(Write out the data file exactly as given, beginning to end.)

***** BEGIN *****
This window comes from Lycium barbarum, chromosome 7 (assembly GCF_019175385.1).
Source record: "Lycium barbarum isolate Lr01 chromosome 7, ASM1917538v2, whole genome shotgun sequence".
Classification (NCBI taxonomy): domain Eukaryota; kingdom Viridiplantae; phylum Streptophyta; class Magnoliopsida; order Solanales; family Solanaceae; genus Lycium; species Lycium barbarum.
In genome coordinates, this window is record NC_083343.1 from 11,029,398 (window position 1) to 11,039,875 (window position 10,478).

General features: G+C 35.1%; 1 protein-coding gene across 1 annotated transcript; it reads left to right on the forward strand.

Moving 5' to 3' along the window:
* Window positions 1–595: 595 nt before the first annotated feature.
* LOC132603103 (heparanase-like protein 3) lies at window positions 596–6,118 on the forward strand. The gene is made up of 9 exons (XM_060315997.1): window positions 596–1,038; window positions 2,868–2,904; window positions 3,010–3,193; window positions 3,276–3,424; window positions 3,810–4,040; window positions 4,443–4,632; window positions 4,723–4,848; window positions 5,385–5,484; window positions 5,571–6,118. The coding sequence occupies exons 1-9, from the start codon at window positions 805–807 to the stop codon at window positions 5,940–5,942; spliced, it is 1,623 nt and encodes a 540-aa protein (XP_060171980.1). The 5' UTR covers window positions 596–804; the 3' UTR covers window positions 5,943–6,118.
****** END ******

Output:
This window comes from Lycium barbarum, chromosome 7 (assembly GCF_019175385.1).
Source record: "Lycium barbarum isolate Lr01 chromosome 7, ASM1917538v2, whole genome shotgun sequence".
Classification (NCBI taxonomy): domain Eukaryota; kingdom Viridiplantae; phylum Streptophyta; class Magnoliopsida; order Solanales; family Solanaceae; genus Lycium; species Lycium barbarum.
In genome coordinates, this window is record NC_083343.1 from 11,029,398 (window position 1) to 11,039,875 (window position 10,478).

General features: G+C 35.1%; 1 protein-coding gene across 1 annotated transcript; it reads left to right on the forward strand.

Moving 5' to 3' along the window:
* Window positions 1–595: 595 nt before the first annotated feature.
* LOC132603103 (heparanase-like protein 3) lies at window positions 596–6,118 on the forward strand. The gene is made up of 9 exons (XM_060315997.1): window positions 596–1,038; window positions 2,868–2,904; window positions 3,010–3,193; window positions 3,276–3,424; window positions 3,810–4,040; window positions 4,443–4,632; window positions 4,723–4,848; window positions 5,385–5,484; window positions 5,571–6,118. The coding sequence occupies exons 1-9, from the start codon at window positions 805–807 to the stop codon at window positions 5,940–5,942; spliced, it is 1,623 nt and encodes a 540-aa protein (XP_060171980.1). The 5' UTR covers window positions 596–804; the 3' UTR covers window positions 5,943–6,118.